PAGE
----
AH: First I would make a short list of the companies I most want to work at. Then I’d figure out if I knew anyone via my online social networks who are connected to these companies in any way and reach out to them. If I didn’t know anyone directly, I’d try the six degrees of separation thing (LinkedIn.com rules for this), and ask friends of friends to help me out with a connection. Next, I’d build an action plan for each company. I’d use my now expanded network (another major benefit of this exercise) in order to develop a map of the post-work watering holes for each of these companies. I would ask my connections to alert me the next time they were having a night out and ask if they’d be my networking wingman. The night of — we’d belly up to the bar, and in an informal way, I’d get intro’d to my future co-workers. Networking takes work and recon. The real secret to networking is that you have to start before you need it — and remember to give before you receive.
FW: Getting laid off may not have been that bad. I hated what I did for a living but now how do I figure out what’s next? Any advice on how to change my career?
AH: I’ve been working on that exact scenario for a portion of a class I’ll be giving for The Hired Guns. In it, I’ll be encouraging people to DeLorean themselves back to the future in order to visit their retired selves. Since we’ll all be working until we’re 80 it’s quite a useful exercise. Once there, we travel back job by job until we get to the present day. This exercise is about job and lifestyle visualization. I’ll use myself as an example: For me it’s forget Florida, bring on the Green Mountain state. I love everything Vermont stands for so someday I’ll live there. My goal is to find a liberal arts college [in Vermont] so that I can integrate a new breed of career management right into their curriculum. I’m thinking students graduate with an expertise in their major but they have no idea how to stay employed for life and land their dream job. I know how to fix this, and I’m going to take my idea and get it actualized. At the same time, I also plan on convincing Jake Burton to start a snowboard line for the Golden Girls set (“Hey Jake — you should see the ideas I have for my Boomin’ Granny gear”). I love snowboarding but arthritis runs in my family and I want to make sure that I can snowboard until they rip the thing out of my “…cold, dead hands”. Once you’ve named your goals (retire to Vermont, integrate career management into college curriculum, snowboard my brains out), you then create a road map between where you are today and what you ultimately want to do, naming the potential roles you need to land. There are probably many roads for getting there, and it’s worth it and fun to explore them. The amazing thing though is that once you’ve set a quasi-direction, you start to see the difference between the right and wrong next job, and how your choices will put you in line for that job after the job.
FW: I was canned but got an offer for significantly less from another company. Do I jump on it or wait it out for something better?
AH: It depends. Here’s where naming your retirement job and working backwards really pays off. Let’s put compensation aside for the moment. Ask yourself: Does this new job fit into my grand plan? By taking it will it make me more competitive or less? Will [this job] help me land my next gig? What skills, and new tricks will I gain from the new role? Will taking this job put you in line to land the next step toward your goal or will it be a distraction, taking you further away from your ultimate goal? If you answered positively to most of these, then it might be worth it to suck it up and take the pay cut. Think of it like bartering, you’re getting paid some money and the rest in trade for skills you didn’t have before. Heck, you can always moonlight to make up the difference. One last thing, if you’re going to take a salary cut, you’d better love and know you can learn from your new boss. Otherwise, move on.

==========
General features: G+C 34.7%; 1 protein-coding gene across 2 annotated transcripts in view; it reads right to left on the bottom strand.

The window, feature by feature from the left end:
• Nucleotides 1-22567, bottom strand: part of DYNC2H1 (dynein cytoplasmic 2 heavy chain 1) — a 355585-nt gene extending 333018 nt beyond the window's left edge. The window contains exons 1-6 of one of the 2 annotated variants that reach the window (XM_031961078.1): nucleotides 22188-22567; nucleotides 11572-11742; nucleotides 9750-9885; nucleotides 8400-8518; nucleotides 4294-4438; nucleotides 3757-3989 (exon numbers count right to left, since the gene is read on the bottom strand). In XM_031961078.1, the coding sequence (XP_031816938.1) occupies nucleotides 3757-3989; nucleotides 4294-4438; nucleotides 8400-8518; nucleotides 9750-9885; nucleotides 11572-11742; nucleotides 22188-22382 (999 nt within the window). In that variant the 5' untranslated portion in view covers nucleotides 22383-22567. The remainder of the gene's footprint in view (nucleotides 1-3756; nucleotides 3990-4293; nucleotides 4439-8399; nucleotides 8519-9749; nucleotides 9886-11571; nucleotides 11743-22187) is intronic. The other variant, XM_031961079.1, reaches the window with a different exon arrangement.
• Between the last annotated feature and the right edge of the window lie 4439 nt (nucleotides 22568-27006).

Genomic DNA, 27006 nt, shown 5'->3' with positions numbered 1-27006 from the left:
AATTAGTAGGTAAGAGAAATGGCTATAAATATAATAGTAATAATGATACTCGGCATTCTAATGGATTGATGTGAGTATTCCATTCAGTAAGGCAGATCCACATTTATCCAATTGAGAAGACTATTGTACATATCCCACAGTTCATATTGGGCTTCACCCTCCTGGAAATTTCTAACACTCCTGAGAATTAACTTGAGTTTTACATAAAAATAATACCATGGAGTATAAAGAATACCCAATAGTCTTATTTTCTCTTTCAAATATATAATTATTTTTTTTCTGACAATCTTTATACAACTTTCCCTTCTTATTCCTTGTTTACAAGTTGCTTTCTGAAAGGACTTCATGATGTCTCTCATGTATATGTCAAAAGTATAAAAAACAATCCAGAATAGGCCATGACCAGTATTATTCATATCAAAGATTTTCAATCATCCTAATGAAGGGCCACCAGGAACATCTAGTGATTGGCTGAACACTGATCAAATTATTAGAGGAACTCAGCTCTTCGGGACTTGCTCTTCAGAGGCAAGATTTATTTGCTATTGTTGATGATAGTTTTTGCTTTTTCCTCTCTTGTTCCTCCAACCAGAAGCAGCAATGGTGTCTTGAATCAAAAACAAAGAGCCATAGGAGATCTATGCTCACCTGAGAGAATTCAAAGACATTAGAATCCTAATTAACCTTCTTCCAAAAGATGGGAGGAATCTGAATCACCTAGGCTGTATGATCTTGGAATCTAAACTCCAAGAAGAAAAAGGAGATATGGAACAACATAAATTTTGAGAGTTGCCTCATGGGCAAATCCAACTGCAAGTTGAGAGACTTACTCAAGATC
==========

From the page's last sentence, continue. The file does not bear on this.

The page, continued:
FW: The city where I live has dried up completely on the employment side. What cities have been affected the least by the job-crunch?
AH: Like Mr. Smith, go to Washington. DC is like the great American gold-rush, stimulus style. Next, follow what industries are scoring major stimulus bucks. For example, Green Tech is slated to get a lot of cashish, so why not don a green collar and move to a progressive city. Keep in mind, these companies touch just about every role there is — from sales and marketing and creative and technology. And don’t forget, you can build your own business plan, and attract some of these dollars for little old you. Be brave, not slow.
FW: What if I actually was not a victim of the recession and my boss was just a dick? What do I tell the next employer about why I left the last job?
AH: Channel your inner Zen and leave that bad boss baggage behind. Focus instead on what you achieved at the last company and how it will translate well to your new job.
FW: Is it bad form to ask if you can have your job back if the economy takes an up-turn as you are being fired?
AH: Assuming you didn’t get laid off because of poor performance, it’s never bad form to ask for your old job back after the economy improves. The question is do you want it back? In fact, you might want to offer yourself up as a freelancer, the moment you get laid off. Companies often cut deep, and then realize no one is left to do the work. If you negotiate this on your way out, you could end up earning more per hour than if you stayed on as a salaried employee, all the while adding flexibility to your day. What’s the downside to asking? Nothing!
FW: On that note is it bad form to beg not to be fired?
AH: I’ve never gotten this question, but in general, begging is unlikely to get you anywhere. If the head honcho has made up his mind about terminating you, it’s unlikely that you’ll be able to change it. Instead of groveling, I’d focus my attention on getting additional severance, outplacement and an extension of healthcare before you have to pay for COBRA on your own. And, as a wise employment lawyer once said, get those expenses in!
FW: Will you hire me? Pleasplesepleasepleaseplease?
AH: Hit me with your updated resume, and let’s talk!
For more information about The Hired Guns and Hired Gun classes and events they can be reached online here.